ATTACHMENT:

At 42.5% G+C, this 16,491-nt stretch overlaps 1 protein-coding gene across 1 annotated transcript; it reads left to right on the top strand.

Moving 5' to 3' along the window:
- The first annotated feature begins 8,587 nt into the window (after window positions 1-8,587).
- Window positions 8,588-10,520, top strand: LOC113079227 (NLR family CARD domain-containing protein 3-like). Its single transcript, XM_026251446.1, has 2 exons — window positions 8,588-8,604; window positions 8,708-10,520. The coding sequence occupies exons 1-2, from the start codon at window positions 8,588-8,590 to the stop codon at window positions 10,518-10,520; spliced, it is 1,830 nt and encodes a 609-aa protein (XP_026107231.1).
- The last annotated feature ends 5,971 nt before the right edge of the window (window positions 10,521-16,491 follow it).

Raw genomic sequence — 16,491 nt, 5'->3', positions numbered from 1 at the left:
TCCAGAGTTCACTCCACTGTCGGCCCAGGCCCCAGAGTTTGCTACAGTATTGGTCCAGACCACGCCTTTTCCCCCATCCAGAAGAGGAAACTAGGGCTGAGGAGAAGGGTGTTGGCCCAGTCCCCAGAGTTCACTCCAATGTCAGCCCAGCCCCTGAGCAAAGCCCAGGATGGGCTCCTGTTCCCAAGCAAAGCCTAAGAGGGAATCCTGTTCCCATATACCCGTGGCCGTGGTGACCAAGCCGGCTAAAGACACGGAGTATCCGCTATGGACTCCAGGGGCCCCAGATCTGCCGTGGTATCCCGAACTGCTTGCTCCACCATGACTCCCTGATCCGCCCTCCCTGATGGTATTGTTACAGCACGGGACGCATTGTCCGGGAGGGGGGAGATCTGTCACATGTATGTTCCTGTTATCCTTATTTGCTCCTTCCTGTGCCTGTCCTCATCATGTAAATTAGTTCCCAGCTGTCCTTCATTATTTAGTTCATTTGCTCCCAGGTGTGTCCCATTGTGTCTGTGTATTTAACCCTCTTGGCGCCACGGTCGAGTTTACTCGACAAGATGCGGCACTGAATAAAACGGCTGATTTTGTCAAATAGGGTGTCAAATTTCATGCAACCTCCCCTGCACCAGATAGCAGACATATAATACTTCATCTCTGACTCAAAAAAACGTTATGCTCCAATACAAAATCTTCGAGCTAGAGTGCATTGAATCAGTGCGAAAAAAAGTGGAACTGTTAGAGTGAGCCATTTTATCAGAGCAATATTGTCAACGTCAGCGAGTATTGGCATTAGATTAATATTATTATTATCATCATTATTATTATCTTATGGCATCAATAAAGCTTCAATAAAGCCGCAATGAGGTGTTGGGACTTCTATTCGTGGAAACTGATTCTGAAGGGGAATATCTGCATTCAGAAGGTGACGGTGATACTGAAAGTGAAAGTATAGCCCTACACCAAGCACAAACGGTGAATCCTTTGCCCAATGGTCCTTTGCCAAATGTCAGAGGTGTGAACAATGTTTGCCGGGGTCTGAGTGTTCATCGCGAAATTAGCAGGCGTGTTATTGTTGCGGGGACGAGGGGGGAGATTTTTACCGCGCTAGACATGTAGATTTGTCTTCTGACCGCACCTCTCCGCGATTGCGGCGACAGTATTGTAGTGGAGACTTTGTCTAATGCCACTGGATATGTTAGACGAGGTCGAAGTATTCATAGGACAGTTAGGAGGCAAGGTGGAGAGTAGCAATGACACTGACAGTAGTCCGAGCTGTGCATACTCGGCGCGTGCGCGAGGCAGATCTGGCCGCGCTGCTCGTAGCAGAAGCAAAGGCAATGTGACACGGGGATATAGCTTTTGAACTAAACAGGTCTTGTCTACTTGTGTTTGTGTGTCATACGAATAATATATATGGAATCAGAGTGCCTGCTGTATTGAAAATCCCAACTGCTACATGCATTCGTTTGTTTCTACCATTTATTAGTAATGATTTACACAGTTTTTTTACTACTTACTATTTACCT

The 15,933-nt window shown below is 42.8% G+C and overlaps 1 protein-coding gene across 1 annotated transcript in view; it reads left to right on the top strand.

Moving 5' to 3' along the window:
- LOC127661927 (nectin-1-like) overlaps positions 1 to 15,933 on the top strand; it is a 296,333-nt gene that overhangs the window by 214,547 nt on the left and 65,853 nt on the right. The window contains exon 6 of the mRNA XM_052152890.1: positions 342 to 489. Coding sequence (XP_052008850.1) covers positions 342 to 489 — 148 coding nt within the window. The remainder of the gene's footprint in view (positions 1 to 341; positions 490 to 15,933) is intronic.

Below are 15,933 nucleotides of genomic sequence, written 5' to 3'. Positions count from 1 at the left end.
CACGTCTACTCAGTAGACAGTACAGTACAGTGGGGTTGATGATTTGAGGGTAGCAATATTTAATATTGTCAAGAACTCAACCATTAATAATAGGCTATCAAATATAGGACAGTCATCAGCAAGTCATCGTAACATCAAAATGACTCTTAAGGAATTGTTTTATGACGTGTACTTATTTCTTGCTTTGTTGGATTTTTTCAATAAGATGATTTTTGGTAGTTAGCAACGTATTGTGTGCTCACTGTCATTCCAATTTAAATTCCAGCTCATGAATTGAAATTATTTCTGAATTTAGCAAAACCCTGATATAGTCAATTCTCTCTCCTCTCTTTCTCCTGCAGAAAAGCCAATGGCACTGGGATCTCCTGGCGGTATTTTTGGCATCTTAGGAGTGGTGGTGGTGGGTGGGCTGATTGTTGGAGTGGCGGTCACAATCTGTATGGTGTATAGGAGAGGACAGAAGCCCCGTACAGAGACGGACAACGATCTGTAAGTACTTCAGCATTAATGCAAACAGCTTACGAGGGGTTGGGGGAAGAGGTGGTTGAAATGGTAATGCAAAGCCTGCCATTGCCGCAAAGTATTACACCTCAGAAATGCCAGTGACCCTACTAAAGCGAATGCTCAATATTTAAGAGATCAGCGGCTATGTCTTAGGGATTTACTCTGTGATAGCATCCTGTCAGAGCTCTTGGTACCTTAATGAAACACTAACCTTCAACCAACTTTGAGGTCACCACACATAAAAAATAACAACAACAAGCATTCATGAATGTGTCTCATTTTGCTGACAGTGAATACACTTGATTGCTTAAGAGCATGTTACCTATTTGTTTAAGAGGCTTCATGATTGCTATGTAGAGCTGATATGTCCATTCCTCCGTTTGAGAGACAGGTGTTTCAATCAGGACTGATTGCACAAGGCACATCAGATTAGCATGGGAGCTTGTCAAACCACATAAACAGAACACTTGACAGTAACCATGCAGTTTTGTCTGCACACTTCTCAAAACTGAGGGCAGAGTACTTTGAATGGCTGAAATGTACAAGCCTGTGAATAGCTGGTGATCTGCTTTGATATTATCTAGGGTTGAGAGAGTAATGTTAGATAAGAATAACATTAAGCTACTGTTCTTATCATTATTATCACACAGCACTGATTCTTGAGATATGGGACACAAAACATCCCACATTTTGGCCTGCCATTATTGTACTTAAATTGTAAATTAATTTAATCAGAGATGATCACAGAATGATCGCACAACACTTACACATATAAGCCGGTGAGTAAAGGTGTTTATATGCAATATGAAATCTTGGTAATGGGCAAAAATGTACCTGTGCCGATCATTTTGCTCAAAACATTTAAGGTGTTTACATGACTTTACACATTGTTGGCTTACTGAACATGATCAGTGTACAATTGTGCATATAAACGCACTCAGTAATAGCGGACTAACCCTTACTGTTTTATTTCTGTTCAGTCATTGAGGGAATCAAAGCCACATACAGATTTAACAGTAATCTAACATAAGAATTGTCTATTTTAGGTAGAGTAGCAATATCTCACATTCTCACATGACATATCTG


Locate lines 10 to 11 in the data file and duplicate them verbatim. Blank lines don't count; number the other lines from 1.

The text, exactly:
- LOC127661927 (nectin-1-like) overlaps positions 1 to 15,933 on the top strand; it is a 296,333-nt gene that overhangs the window by 214,547 nt on the left and 65,853 nt on the right. The window contains exon 6 of the mRNA XM_052152890.1: positions 342 to 489. Coding sequence (XP_052008850.1) covers positions 342 to 489 — 148 coding nt within the window. The remainder of the gene's footprint in view (positions 1 to 341; positions 490 to 15,933) is intronic.

Below are 15,933 nucleotides of genomic sequence, written 5' to 3'. Positions count from 1 at the left end.